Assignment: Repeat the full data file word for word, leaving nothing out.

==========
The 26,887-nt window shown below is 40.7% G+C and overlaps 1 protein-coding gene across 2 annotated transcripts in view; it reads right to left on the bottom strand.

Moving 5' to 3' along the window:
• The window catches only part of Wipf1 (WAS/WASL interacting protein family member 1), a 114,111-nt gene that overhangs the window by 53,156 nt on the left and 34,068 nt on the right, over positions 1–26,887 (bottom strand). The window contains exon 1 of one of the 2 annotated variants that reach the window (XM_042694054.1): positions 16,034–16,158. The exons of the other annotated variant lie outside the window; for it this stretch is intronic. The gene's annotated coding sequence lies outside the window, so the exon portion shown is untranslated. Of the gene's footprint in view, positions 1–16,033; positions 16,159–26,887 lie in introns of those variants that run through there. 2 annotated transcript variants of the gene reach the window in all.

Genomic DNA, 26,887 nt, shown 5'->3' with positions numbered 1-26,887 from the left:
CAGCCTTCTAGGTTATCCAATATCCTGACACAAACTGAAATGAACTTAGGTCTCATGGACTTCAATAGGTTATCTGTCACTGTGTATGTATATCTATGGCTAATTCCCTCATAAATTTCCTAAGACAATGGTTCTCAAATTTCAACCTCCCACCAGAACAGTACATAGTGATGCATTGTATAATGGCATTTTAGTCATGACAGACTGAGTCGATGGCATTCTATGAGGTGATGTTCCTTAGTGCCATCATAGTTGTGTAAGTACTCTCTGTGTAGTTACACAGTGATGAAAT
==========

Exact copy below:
The 26,887-nt window shown below is 40.7% G+C and overlaps 1 protein-coding gene across 2 annotated transcripts in view; it reads right to left on the bottom strand.

Moving 5' to 3' along the window:
• The window catches only part of Wipf1 (WAS/WASL interacting protein family member 1), a 114,111-nt gene that overhangs the window by 53,156 nt on the left and 34,068 nt on the right, over positions 1–26,887 (bottom strand). The window contains exon 1 of one of the 2 annotated variants that reach the window (XM_042694054.1): positions 16,034–16,158. The exons of the other annotated variant lie outside the window; for it this stretch is intronic. The gene's annotated coding sequence lies outside the window, so the exon portion shown is untranslated. Of the gene's footprint in view, positions 1–16,033; positions 16,159–26,887 lie in introns of those variants that run through there. 2 annotated transcript variants of the gene reach the window in all.

Genomic DNA, 26,887 nt, shown 5'->3' with positions numbered 1-26,887 from the left:
CAGCCTTCTAGGTTATCCAATATCCTGACACAAACTGAAATGAACTTAGGTCTCATGGACTTCAATAGGTTATCTGTCACTGTGTATGTATATCTATGGCTAATTCCCTCATAAATTTCCTAAGACAATGGTTCTCAAATTTCAACCTCCCACCAGAACAGTACATAGTGATGCATTGTATAATGGCATTTTAGTCATGACAGACTGAGTCGATGGCATTCTATGAGGTGATGTTCCTTAGTGCCATCATAGTTGTGTAAGTACTCTCTGTGTAGTTACACAGTGATGAAAT